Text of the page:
Senate Health Care Bill Ends Medicaid as We Know It, With Even Bigger Cuts Than House Bill
July 6, 2017
The Senate’s Better Care Reconciliation Act (BCRA) would radically restructure Medicaid financing and effectively end the Affordable Care Act’s (ACA) Medicaid expansion, cutting federal Medicaid funding by $772 billion over ten years and reducing enrollment by 15 million people by 2026. The bill’s other Medicaid changes would cut another $29 billion over ten years. Just like the House-passed bill, the BCRA would have a devastating effect on over 70 million people who rely on Medicaid, including over 30 million children and millions of seniors, people with disabilities, pregnant women, and low-income adults.
Capping Federal Medicaid Funding, with Cuts Growing Each Year
The BCRA would end Medicaid’s federal-state financing partnership in which the federal government pays a fixed percentage of state Medicaid costs — on average, 64 percent today. Instead, beginning in 2020, federal funding would be capped at a set amount per beneficiary. This “per capita cap” would be based initially on the state’s past federal Medicaid spending per beneficiary but would rise each year by a slower rate than the Congressional Budget Office’s (CBO) current projection for Medicaid per beneficiary spending. That would cut federal Medicaid funding, with the cuts growing each year. (States would also have the option of converting Medicaid to a block grant for adults.) In fact, the Senate bill’s Medicaid cuts in 2026 are larger than the House bill’s because it lowers the growth rate for federal funding under the per capita cap below even the House bill’s inadequate level starting in 2025. The federal funding cuts from the per capita cap would continue deepening in coming decades, rising to a 35 percent cut by 2036, according to CBO.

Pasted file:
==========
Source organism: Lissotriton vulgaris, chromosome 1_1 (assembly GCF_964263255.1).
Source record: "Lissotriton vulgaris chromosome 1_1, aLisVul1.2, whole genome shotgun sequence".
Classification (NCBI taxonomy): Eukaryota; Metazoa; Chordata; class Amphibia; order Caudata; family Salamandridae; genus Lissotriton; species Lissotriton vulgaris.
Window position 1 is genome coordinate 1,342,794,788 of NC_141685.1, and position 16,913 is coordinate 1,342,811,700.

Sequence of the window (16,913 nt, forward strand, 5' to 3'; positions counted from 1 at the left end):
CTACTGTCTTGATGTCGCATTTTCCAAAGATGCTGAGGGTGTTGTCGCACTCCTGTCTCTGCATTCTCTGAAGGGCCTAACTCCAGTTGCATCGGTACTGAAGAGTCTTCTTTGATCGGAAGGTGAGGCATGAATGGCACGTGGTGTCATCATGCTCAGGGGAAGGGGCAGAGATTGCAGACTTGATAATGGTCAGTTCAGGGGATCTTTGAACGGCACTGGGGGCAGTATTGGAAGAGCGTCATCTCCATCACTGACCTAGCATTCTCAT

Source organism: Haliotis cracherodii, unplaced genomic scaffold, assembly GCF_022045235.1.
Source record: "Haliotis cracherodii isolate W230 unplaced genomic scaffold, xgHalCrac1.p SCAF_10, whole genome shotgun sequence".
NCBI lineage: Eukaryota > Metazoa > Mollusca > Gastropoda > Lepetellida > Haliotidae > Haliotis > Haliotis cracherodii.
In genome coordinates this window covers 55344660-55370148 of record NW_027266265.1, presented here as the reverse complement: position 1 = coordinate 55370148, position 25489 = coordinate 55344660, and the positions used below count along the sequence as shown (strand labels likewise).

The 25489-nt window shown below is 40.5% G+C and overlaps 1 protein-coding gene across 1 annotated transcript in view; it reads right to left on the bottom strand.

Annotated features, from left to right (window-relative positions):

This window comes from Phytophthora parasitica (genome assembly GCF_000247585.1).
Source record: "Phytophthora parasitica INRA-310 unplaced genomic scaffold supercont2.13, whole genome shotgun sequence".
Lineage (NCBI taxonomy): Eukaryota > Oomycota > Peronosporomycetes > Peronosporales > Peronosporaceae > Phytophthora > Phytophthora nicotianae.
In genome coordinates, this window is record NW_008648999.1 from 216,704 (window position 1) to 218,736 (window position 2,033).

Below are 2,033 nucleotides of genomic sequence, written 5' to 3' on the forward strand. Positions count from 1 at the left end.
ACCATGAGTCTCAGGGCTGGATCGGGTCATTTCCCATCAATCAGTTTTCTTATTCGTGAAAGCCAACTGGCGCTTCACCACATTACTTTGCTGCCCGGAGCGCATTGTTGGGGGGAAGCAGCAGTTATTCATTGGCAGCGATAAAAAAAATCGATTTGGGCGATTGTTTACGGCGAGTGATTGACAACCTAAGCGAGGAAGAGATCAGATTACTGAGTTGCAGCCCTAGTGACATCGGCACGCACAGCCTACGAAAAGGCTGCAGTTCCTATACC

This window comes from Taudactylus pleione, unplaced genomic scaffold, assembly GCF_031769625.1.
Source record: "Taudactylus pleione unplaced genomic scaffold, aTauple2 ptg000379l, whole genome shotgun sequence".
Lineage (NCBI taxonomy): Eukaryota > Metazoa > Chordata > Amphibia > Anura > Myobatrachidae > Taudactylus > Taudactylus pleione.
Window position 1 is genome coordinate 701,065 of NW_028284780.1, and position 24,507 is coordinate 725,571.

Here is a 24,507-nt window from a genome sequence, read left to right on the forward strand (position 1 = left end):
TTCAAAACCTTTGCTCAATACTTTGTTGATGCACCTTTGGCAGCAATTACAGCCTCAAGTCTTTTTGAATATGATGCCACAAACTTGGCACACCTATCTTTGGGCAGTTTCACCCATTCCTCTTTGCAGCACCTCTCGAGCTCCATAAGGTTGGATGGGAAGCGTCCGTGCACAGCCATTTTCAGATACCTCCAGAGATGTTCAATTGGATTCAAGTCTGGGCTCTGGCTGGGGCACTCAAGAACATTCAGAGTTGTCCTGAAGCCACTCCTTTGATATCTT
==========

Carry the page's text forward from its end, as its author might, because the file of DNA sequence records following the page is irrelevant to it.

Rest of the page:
To compensate for these cuts, states would have to raise taxes, cut other budget areas like education, or — as is far likelier — cut Medicaid spending. Medicaid is highly efficient, with per-beneficiary costs that are lower than (and growing more slowly than) private insurance, so states would likely have to make cuts that seriously harm beneficiaries, like restricting eligibility, reducing services, cutting payments to providers, or a combination of all three approaches to rationing care.
Funding shortfalls would be even greater if health care costs grow more quickly than anticipated due to a public health emergency, costly new prescription drug, or changing demographics. And the certain increase in seniors’ per beneficiary costs as the baby boomers age and more seniors move from “young-old age” to “old-old age” will deepen the shortfalls. All 32 states with available projections estimate that the share of their seniors who are 85 and older will rise between 2025 and 2035, in most cases by at least 25 percent. People in their 80s or 90s have more serious and chronic health problems and are likelier to require nursing home and other long-term services and supports. For example, seniors aged 85 and older incurred average Medicaid costs in 2011 that were more than 2.5 times higher than those aged 65 to 74. But under the BCRA, each state’s funding per senior beneficiary would be based on the state’s spending per senior beneficiary in 2016, so federal funding wouldn’t adjust to reflect the rise in seniors’ per beneficiary costs.
Faced with these cuts, many states would cut home- and community-based services, an optional benefit in Medicaid that enables people with serious health problems (including children with disabilities and special health care needs) to remain in their homes instead of a nursing home by helping them with daily living activities like bathing and dressing. Over half of state spending on optional services is for home- and community-based services, making them a likely target for cuts.
Ending the Medicaid Expansion